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Facebook makes clear who owns your personal info

CEO Mark Zuckerberg introduces Facebook's new video chat features.
No, my name's not Dick. It's Mark James Martin/CNET

No need to call in the likes of the Amazing Kreskin to read Facebook's mind when it comes to the question of who owns all that personal information stored on its social network. For the second time in as many weeks, Facebook has blocked an attempt to allow people to reconstruct their Facebook contact list on another social network (like Google+).

Why would Facebook be acting in such as way as to remind us of the pungent description served up by (now-suspended) MSNBC bloviator Mark Helperin? Simply put, the company's continuing control over all of that data in no small way figures into the astronomical valuations being put on Facebook by sundry analysts these last several months - a figure now said to be as high as $70 billion (Going once. Do I hear $80?)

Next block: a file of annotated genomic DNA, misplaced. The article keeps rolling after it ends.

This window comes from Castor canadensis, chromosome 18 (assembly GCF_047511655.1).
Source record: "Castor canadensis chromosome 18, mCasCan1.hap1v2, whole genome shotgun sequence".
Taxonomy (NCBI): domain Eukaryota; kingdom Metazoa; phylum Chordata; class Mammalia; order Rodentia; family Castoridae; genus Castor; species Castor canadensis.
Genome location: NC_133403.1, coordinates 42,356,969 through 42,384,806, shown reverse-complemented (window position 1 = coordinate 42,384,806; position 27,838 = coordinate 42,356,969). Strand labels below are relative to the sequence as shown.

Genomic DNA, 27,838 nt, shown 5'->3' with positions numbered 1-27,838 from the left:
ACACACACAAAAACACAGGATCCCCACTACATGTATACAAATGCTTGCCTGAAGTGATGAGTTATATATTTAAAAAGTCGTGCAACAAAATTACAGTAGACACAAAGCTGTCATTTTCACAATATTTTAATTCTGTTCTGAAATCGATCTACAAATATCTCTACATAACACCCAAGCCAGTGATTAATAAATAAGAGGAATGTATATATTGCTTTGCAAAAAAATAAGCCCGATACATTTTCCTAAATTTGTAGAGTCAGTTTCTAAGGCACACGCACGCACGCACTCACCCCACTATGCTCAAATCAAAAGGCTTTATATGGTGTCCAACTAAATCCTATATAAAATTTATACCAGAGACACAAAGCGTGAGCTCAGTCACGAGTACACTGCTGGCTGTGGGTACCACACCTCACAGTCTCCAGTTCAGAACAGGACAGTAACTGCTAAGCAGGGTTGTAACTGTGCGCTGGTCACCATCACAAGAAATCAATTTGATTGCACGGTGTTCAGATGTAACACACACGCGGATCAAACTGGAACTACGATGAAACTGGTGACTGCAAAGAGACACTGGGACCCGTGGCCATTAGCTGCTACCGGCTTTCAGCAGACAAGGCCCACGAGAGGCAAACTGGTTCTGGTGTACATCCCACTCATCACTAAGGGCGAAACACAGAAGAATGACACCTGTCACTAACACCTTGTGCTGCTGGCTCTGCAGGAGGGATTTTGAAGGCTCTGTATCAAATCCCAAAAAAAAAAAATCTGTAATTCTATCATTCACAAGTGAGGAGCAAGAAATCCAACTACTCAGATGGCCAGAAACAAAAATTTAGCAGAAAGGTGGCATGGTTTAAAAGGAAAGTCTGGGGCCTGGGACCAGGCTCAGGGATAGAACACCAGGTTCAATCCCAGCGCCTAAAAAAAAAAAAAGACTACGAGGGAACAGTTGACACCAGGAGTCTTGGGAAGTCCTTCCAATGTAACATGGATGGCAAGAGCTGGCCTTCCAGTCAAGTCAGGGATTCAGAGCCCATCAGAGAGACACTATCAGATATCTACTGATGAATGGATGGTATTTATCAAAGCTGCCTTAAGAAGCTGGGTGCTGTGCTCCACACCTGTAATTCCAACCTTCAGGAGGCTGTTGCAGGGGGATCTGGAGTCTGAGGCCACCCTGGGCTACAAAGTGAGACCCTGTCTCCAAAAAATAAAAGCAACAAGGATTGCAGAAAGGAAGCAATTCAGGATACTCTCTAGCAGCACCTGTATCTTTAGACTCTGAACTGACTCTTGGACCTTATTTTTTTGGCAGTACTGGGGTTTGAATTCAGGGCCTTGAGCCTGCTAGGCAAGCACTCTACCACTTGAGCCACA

Already, serial entrepreneur Bill Gross is out publicly predicting that Google+ will soar from 0 to 100 million users faster than any previous service. That's why Facebook isn't eager to make it easy for third party developers to come up with ways to move addresses and other info off of its service and onto a rival's. It blocked an earlier attempt by a developer of a Chrome extension to automate the data extraction process. Had Facebook agreed, the tool would have allowed users to save their contacts' information into a text file or to directly import them into Gmail. CNET's Stephen Shankland explains today's move by Facebook to short-circuit a tool that would have let users assemble a list of friends to create a single "magic address book." You can read more about this story on CNET.

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